Job Corps

views updated


JOB CORPS is a federal program that provides food, shelter, work clothes, health care, and job training to teenagers and young adults at 115 campuses across the United States. Begun during the War on Poverty in the 1960s, and meant to offer alternatives to young disadvantaged Americans who might otherwise turn to crime, its fortunes have risen and fallen in the decades since its founding. At the end of the twentieth century, the program cost approximately $1.2 billion annually, had enrollment of about 70,000 (70 percent of them minorities), and had served more than 1.9 million.

The Job Corps was created as a major arm of the antipoverty program through the Economic Opportunity Act, which President Lyndon B. Johnson signed into law on 20 August 1964. The new agency was built on lessons learned from the Civilian Conservation Corps and the Farm Security Administration of the 1930s, Ford Foundation experiments in community development, urban renewal programs, and welfare reforms of the U.S. Department of Health, Education, and Welfare. It was also influenced by scholarly studies suggesting the complex interrelationships of such variables as economic growth, mental health, racial and ethnic biases, illiteracy, local power structures, and family lifestyles. Under the leadership of Sargent Shriver, director of the Office of Economic Opportunity, the Job Corps was dedicated not to creating and finding jobs for the unemployed, but rather to the more ambitious goals of human reclamation and social mobility.

The Job Corps provides general and vocational education, technical training, and useful work experience at residential centers for young people from poverty backgrounds ages sixteen through twenty-one years to prepare them for responsible citizenship and productive employment. The program was founded on the assumption that such young people must be removed from their home environments before effective reclamation might be accomplished.

The administration of the Job Corps during the Johnson years was continuously challenged by such problems as a high dropout rate, misbehavior at the centers, managerial disputes, community hostility toward nearby centers, difficulty in finding suitable locations for centers, high administrative financial costs, and sharp congressional and other political opposition. The administration of President Richard M. Nixon closed many Job Corps centers and curtailed the program's budgets; what remained of the agency was transferred to the Manpower Administration in the Department of Labor. Emphasis was shifted from residential centers to centers within commuting distance of the enrollees' homes. Also, technical training largely replaced general remedial education.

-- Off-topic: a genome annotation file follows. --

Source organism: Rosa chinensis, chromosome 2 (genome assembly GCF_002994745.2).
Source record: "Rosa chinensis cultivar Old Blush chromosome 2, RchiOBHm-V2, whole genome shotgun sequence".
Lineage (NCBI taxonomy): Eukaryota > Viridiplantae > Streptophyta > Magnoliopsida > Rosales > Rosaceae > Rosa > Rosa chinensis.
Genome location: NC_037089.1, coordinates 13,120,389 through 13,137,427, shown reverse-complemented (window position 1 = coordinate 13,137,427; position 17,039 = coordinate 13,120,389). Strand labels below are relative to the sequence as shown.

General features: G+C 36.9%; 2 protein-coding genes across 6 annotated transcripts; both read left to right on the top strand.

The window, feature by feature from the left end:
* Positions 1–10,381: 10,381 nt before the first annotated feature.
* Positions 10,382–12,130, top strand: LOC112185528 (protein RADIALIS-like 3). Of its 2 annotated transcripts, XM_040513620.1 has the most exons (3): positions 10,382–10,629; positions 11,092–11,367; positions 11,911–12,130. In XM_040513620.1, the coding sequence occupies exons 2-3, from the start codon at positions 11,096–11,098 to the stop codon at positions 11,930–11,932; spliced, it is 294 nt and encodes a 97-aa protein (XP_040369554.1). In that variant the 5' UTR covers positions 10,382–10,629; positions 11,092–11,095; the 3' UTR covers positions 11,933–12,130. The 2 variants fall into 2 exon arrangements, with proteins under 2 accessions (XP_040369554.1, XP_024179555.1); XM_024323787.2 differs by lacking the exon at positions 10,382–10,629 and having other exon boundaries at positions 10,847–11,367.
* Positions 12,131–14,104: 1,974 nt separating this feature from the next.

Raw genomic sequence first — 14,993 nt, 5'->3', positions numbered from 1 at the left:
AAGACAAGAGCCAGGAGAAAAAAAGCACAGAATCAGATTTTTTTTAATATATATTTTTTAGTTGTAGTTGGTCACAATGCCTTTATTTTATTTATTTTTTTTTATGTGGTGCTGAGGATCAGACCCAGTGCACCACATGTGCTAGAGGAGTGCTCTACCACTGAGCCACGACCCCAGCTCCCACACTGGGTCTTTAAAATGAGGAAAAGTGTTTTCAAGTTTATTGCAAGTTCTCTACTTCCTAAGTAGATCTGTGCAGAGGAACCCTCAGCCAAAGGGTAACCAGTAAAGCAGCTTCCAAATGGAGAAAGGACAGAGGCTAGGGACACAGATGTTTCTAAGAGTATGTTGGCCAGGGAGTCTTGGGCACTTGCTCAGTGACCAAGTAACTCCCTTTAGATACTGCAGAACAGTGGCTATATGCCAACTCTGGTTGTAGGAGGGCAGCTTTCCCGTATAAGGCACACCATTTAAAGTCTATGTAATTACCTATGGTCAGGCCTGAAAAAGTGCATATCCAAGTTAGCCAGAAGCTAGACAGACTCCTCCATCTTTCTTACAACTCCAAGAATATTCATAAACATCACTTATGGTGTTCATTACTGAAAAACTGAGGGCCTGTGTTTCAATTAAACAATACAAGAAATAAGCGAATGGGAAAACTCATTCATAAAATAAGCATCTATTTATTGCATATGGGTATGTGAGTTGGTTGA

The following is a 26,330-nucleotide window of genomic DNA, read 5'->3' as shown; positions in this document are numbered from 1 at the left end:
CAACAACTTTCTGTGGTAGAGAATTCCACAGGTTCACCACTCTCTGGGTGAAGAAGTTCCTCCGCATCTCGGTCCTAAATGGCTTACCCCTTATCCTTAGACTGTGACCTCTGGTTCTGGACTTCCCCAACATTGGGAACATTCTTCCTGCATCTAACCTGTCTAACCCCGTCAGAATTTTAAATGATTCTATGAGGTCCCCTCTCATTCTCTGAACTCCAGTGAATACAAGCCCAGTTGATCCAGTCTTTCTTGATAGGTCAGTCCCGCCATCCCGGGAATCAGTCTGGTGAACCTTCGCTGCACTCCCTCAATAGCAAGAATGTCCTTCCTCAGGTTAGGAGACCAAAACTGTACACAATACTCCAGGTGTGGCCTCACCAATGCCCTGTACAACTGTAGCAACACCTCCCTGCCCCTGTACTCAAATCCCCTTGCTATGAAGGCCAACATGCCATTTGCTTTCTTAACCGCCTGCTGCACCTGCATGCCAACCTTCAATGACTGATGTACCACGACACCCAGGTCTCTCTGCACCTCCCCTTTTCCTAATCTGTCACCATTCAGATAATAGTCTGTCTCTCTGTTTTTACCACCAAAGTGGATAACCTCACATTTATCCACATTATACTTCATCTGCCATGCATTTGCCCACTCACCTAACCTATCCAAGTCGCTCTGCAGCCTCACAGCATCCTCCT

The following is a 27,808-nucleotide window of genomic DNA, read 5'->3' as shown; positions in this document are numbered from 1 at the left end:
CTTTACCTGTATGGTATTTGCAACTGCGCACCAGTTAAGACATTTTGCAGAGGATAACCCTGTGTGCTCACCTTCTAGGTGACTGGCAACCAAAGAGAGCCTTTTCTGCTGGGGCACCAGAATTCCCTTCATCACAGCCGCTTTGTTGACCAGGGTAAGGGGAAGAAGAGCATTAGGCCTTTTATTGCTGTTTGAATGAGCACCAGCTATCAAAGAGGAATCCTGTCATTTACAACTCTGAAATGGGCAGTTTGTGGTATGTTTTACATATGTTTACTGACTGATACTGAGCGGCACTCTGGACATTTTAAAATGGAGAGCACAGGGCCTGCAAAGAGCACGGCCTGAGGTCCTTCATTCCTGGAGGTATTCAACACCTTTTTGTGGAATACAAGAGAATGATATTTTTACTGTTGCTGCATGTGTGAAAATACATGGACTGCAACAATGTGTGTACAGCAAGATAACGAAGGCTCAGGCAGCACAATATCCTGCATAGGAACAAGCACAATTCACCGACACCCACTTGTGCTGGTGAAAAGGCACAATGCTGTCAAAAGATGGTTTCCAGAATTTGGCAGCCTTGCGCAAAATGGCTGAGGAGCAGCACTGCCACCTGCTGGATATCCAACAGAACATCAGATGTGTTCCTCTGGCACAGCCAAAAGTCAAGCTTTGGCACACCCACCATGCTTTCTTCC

Although the Job Corps was more thoroughly studied and evaluated than any other antipoverty agency, its long-range impact remains an open question. In the 1990s, Job Corps faced a number of challenges, threats, and criticism: Critics charged that the program was wasteful because it was spending $26,000 per student, and fewer than 15 percent of participants were completing the program. A 1995 bill sought to turn control over to the states and to close numerous programs, but Congress voted that the federal government should retain control and that fewer centers should be closed. Attempts to boost the program's reputation back fired, however, when a study to demonstrate the Job Corps' effectiveness as an anticrime measure turned out to have used a highly controversial methodology. The study, which Labor Secretary Robert Reich commissioned from Mathematica Policy Research, intentionally denied admission to one in every twelve eligible applicants in order to use them as a control group. It then paid them $10 each for follow-up interviews to study their subsequent fate; the study's architects worked from the assumption that they would find a higher rate of criminal behavior in the control group because participants had been denied the opportunities Job Corps offered. The study cost $17.9 million and took nine years. In September 1998, the 6,000 control subjects filed a class-action lawsuit against the Labor Department. A U.S. District Court judge ruled that the Labor Department should have subjected the study's methodology to public review, and halted the study. The Labor Department reached a preliminary settlement with the plaintiffs, under which it pledged to locate those in the control group and invite those who are still eligible to enroll in Job Corps. Fifteen of the plaintiffs received $1,000 for providing information to the court, but none received any money in damages.

President Bill Clinton gave something of a boost to Job Corps during his administration, but his successor, President George W. Bush, showed little intention of continuing such support. The future of Job Corps is likely to continue to rise and fall, depending on the presidential administration and the composition of Congress.


Levitan, Sar A., and Garth L. Mangum. Federal Training and Work Programs in the Sixties. Ann Arbor: Institute of Labor and Industrial Relations, University of Michigan, 1969.

McCarron, Kevin M. "Job Corps, AmeriCorps, and Peace Corps: An Overview." Occupational Outlook Quarterly 44, 3 (Fall 2000): 18–25.

Price, John. "Job Corps Lottery." Mother Jones 24, 1 (January 1999): 21.

SidneyBaldwin/d. b.

See alsoCrime ; Labor ; Labor Legislation and Administration ; Poverty ; Unemployment ; War on Poverty ; Work .